epsilon: Epsilon metric

Description Usage Arguments Details Value Author(s) References Examples

Description

Computes the epsilon metric, either additive or multiplicative.

Usage

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epsilon_additive(data, reference, maximise = FALSE)

epsilon_mult(data, reference, maximise = FALSE)

Arguments

data

(matrix | data.frame)
Matrix or data frame of numerical values, where each row gives the coordinates of a point.

reference

(matrix | data.frame)
Reference set as a matrix or data.frame of numerical values.

maximise

(logical() | logical(1))
Whether the objectives must be maximised instead of minimised. Either a single logical value that applies to all objectives or a vector of logical values, with one value per objective.

Details

The epsilon metric of a set A with respect to a reference set R is defined as

epsilon(A,R) = \max_{r \in R} \min_{a \in A} \max_{1 ≤q i ≤q n} epsilon(a_i, r_i)

where a and b are objective vectors and, in the case of minimization of objective i, epsilon(a_i,b_i) is computed as a_i/b_i for the multiplicative variant (respectively, a_i - b_i for the additive variant), whereas in the case of maximization of objective i, epsilon(a_i,b_i) = b_i/a_i for the multiplicative variant (respectively, b_i - a_i for the additive variant). This allows computing a single value for problems where some objectives are to be maximized while others are to be minimized. Moreover, a lower value corresponds to a better approximation set, independently of the type of problem (minimization, maximization or mixed). However, the meaning of the value is different for each objective type. For example, imagine that objective 1 is to be minimized and objective 2 is to be maximized, and the multiplicative epsilon computed here for epsilon(A,R) = 3. This means that A needs to be multiplied by 1/3 for all a_1 values and by 3 for all a_2 values in order to weakly dominate R. The computation of the multiplicative version for negative values doesn't make sense.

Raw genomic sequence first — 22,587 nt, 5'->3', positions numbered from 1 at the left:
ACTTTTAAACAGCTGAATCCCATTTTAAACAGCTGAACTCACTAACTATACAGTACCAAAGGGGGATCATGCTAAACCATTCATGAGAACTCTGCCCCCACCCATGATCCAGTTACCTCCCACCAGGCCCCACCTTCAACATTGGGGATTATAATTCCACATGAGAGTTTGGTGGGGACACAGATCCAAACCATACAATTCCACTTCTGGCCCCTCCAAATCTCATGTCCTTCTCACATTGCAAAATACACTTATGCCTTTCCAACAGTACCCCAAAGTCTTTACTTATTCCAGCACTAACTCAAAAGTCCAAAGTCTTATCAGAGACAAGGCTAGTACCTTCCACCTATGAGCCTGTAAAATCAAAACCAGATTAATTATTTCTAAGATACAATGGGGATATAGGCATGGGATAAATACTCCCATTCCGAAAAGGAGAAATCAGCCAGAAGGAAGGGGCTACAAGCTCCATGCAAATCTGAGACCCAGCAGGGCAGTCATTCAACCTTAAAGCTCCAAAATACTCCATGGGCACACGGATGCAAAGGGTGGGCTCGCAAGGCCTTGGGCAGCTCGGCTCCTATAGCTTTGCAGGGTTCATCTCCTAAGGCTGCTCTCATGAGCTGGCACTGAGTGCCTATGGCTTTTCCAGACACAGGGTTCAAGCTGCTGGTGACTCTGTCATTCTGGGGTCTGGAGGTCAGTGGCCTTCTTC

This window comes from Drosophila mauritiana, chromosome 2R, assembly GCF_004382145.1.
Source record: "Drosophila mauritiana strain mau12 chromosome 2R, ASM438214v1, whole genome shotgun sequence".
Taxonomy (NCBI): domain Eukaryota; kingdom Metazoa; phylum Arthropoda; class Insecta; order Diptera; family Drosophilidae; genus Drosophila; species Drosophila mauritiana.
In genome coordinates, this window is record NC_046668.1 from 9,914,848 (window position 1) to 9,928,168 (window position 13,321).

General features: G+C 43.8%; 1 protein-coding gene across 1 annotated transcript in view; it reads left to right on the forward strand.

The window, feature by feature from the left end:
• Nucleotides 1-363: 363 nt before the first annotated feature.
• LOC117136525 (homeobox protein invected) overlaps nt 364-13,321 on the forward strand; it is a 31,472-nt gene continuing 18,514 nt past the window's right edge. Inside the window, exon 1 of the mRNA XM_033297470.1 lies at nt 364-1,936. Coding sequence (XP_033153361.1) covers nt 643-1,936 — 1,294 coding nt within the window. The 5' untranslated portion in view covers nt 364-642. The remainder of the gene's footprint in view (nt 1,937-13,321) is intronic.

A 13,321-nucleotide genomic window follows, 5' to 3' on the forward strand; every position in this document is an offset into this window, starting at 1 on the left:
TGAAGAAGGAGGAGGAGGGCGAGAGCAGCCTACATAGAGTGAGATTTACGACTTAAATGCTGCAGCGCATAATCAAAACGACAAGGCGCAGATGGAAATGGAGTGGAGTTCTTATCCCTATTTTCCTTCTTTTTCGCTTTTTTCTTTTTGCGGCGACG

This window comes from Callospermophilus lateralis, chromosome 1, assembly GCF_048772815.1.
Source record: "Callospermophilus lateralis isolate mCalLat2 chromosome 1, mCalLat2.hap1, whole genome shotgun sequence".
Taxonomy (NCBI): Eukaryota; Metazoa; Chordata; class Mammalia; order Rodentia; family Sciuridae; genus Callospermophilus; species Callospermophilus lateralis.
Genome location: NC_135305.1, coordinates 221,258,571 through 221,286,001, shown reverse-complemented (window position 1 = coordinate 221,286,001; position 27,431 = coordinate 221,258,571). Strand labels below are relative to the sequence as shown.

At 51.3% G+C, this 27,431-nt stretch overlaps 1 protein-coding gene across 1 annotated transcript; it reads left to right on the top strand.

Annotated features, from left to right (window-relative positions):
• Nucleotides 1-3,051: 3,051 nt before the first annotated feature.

Computation of the epsilon indicator requires O(n \cdot |A| \cdot |R|), where n is the number of objectives (dimension of vectors).

Value

A single numerical value.

Author(s)

Manuel López-Ibáñez

References

\insertRef

ZitThiLauFon2003:teceaf

Examples

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# Fig 6 from Zitzler et al. (2003).
A1 <- matrix(c(9,2,8,4,7,5,5,6,4,7), ncol=2, byrow=TRUE)
A2 <- matrix(c(8,4,7,5,5,6,4,7), ncol=2, byrow=TRUE)
A3 <- matrix(c(10,4,9,5,8,6,7,7,6,8), ncol=2, byrow=TRUE)

plot(A1, xlab=expression(f[1]), ylab=expression(f[2]),
     panel.first=grid(nx=NULL), pch=4, cex=1.5, xlim = c(0,10), ylim=c(0,8))
points(A2, pch=0, cex=1.5)
points(A3, pch=1, cex=1.5)
legend("bottomleft", legend=c("A1", "A2", "A3"), pch=c(4,0,1),
       pt.bg="gray", bg="white", bty = "n", pt.cex=1.5, cex=1.2)
epsilon_mult(A1, A3) # A1 epsilon-dominates A3 => e = 9/10 < 1 
epsilon_mult(A1, A2) # A1 weakly dominates A2 => e = 1
epsilon_mult(A2, A1) # A2 is epsilon-dominated by A1 => e = 2 > 1

# A more realistic example
extdata_path <- system.file(package="eaf","extdata")
path.A1 <- file.path(extdata_path, "ALG_1_dat.xz")
path.A2 <- file.path(extdata_path, "ALG_2_dat.xz")
A1 <- read_datasets(path.A1)[,1:2]
A2 <- read_datasets(path.A2)[,1:2]
ref <- filter_dominated(rbind(A1, A2))
epsilon_additive(A1, ref)
epsilon_additive(A2, ref)
# Multiplicative version of epsilon metric
ref <- filter_dominated(rbind(A1, A2))
epsilon_mult(A1, ref)
epsilon_mult(A2, ref)

eaf documentation built on May 7, 2021, 5:06 p.m.